In this case, Sandra Crannell was a critical witness. Her testimony presented evidence for the motive of the crime. Through Sandra Crannell, the State sought to prove that the Defendant was obsessed with continuing his relationship with her and killed John Kenworthy because he believed Mr. Kenworthy stood in the way of a reconciliation. Sandra Crannell was the only witness to the Defendant's behavior toward her and her testimony was important. The Defense's cross-examination painted an incomplete picture of the Crannell[s'] relationship by making Sandra Crannell appear over-reactive and untrustworthy.
In reviewing the trial court's admission of evidence under Rule 404, we must decide whether the admitted evidence satisfied Rule 403, that is, was relevant and material, and if so, whether the introduction of the evidence was so prejudicial to defendant as to outweigh its probative value. See State v. Bruyette, 158 Vt. 21, 31-32, 604 A.2d 1270, 1275 (1992). Although defendant claims that Rule 404 acts as an absolute bar to any evidence of prior bad acts, we have noted that “[t]he rule recognizes that evidence that may be inadmissible for the [purpose of showing propensity] may be admitted for other permissible purposes.” State v. Recor, 150 Vt. 40, 44, 549 A.2d 1382, 1386 (1988).
Defendant failed to object to Sandra's testimony about obtaining the restraining order. In the context of the actual trial, defendant apparently did not consider the evidence so prejudicial that it warranted an objection. Therefore, we cannot accept defendant's argument that the prosecution opened a door by suggesting that defendant assaulted Sandra. Rather, it was the defense cross-examination attacking Sandra's testimony about defendant's frightening jealousy that opened the door. Thus, the State appropriately requested permission to complete the picture by eliciting Sandra's basis for fearing defendant.
In admitting the evidence, the trial court relied on Recor, 150 Vt. at 44, 549 A.2d at 1386. There, a witness alleging that her step-father had sexually assaulted her had been instructed not to mention a previous incident of alleged assault. On cross-examination, the defense suggested that the witness was biased against the defendant and had been for some time. Due to that attack, the court permitted the State to elicit information about the earlier assault to explain that the witness's bias was reasonable. See id. at 45, 549 A.2d at 1386. The witness then testified that she had hated the defendant for several years because he had sexually assaulted her in 1982. There, as here, “[d]efense counsel sought to impeach the credibility of the ․ witness by painting an incomplete picture of unwarranted bias. The State's response was to complete this picture with appropriate detail. The purpose of the witness'[s] testimony on redirect, thus, was not to establish the character of the defendant ․” Id. at 44, 549 A.2d at 1386. See also People v. Greenhagen, 78 A.D.2d 964, 433 N.Y.S.2d 683, 685 (1980) (affirming admission of witness's testimony that defendant tried to molest her as rehabilitating her credibility after cross-examination had accused her of bias).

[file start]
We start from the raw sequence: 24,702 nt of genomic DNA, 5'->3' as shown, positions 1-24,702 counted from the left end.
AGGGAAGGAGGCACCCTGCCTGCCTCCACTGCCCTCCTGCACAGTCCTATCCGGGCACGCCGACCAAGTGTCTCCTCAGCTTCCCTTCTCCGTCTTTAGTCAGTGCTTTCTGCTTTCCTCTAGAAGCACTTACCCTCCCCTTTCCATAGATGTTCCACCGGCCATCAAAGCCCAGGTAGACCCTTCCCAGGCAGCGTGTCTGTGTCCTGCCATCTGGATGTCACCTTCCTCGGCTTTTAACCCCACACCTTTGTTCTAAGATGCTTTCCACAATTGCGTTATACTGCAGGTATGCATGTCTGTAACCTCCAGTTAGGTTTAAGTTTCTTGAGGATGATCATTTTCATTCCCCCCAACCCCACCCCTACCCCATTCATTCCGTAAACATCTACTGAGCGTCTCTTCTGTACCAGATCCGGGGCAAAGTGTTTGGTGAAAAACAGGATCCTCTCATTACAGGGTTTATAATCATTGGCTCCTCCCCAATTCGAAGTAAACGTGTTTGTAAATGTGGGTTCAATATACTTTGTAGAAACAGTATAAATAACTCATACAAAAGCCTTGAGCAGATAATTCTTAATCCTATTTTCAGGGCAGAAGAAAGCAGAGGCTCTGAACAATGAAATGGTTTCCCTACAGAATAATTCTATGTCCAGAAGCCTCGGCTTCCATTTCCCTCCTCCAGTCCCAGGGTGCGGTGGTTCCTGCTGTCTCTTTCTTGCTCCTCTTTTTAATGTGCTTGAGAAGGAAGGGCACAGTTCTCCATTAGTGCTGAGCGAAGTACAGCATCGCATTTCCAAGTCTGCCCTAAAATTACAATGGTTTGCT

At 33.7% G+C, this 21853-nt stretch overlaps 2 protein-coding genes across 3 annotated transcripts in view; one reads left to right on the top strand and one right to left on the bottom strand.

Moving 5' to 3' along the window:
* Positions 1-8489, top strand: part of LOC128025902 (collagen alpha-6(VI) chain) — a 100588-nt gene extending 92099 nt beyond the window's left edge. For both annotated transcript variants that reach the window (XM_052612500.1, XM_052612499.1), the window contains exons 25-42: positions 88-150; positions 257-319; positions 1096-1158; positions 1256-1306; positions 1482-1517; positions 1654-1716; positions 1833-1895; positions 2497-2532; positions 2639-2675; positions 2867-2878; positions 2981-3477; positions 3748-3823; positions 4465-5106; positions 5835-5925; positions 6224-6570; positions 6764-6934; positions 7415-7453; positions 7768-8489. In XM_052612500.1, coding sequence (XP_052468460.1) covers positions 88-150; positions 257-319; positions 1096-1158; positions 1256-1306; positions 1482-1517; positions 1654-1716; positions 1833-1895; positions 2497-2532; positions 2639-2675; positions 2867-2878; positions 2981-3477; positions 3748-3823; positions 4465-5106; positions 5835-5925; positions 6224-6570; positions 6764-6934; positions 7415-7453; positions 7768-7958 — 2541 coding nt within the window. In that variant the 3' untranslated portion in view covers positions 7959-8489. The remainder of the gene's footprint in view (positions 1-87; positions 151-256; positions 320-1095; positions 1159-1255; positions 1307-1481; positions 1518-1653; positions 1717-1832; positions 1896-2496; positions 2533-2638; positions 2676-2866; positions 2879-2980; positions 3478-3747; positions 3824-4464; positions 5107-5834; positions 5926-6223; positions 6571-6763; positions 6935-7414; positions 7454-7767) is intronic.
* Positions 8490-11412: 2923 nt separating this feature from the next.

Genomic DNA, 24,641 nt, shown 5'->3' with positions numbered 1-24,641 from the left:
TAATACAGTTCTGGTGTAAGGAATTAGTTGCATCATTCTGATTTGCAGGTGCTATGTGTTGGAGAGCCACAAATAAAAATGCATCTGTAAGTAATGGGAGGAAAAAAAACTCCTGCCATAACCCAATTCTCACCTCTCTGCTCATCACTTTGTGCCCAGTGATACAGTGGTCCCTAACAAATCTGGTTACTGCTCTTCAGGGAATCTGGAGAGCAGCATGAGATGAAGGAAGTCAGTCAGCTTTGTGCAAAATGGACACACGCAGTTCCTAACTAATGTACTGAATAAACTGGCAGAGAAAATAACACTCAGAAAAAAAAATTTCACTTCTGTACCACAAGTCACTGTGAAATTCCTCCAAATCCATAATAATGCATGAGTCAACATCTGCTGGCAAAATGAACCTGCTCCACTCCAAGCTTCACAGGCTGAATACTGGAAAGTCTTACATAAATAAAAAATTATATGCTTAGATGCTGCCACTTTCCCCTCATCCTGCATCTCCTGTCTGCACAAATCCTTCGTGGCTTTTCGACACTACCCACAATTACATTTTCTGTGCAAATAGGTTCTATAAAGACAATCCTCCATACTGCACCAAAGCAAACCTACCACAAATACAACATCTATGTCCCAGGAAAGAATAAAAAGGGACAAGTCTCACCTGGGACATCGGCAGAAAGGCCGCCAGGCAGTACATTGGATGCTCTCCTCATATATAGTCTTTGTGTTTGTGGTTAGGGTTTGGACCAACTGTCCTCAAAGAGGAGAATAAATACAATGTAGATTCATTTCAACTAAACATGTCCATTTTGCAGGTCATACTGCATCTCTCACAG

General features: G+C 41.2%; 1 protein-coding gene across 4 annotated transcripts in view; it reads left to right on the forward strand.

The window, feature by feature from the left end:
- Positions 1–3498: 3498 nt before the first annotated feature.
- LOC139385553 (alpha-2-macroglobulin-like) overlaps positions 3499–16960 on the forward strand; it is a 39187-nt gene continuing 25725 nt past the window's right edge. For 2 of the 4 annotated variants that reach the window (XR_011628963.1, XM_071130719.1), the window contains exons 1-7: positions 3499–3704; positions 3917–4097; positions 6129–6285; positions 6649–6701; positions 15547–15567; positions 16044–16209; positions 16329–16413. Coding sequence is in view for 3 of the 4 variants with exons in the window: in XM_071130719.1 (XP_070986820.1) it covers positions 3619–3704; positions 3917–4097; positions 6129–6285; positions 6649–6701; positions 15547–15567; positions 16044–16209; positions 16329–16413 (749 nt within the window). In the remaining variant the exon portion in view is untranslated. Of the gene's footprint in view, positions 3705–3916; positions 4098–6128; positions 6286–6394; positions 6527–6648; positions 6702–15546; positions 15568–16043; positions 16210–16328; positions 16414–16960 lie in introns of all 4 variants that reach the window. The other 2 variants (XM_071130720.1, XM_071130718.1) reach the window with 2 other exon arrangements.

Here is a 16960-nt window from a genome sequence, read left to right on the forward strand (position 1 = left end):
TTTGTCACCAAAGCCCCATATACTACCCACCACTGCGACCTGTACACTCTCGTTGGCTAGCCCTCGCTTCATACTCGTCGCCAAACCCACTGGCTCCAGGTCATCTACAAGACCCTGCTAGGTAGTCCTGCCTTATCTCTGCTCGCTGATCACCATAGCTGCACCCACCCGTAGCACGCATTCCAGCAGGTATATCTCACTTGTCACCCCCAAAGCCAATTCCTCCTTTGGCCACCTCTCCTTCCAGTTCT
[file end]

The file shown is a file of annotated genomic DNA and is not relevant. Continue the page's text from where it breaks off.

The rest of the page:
The facts in this case are quite similar to those in Recor. Sandra had been instructed not to mention the Florida bombing and had offered other reasons for her fear of defendant's jealousy. Defense counsel attacked her on cross-examination, repeatedly asking her whether defendant had assaulted her, whether he had threatened other people, whether he had broken into her house. The court, able to gauge the impact of this questioning at the time, felt that the defense had depicted Sandra as “over-reactive and untrustworthy.” For the limited purpose of responding to the attack on her credibility, the court allowed her to testify that she feared defendant because he had told her he had bombed a truck in Florida. The court then instructed the jury not to consider the evidence as showing defendant's character or propensity to commit the crime at issue. As in Recor, the State's response was necessary to complete the picture painted by the defense.
Other courts have also held bad-act evidence to be admissible for rehabilitative purposes. See State v. Harris, 560 N.W.2d 672, 677 (Minn.1997); State v. McNeill, 83 Ohio St.3d 438, 700 N.E.2d 596, 603 (1998). Others have assumed that it would be admissible in such circumstances. See State v. Montgomery, 740 A.2d 625, 627 (N.H.1999) (“Had the defendant, for example, ‘opened the door’ by directly challenging his daughters' inability to recall particular detail about the charged sexual assaults, the State may well have been able to use the uncharged sexual assaults to rehabilitate its witnesses.”). In this case, the witness whose credibility was challenged testified about crucial facts suggesting a motive for the crime. The testimony was carefully limited in scope and immediately followed by a limiting instruction. We cannot say that the trial court abused its discretion in admitting the evidence for rehabilitation purposes.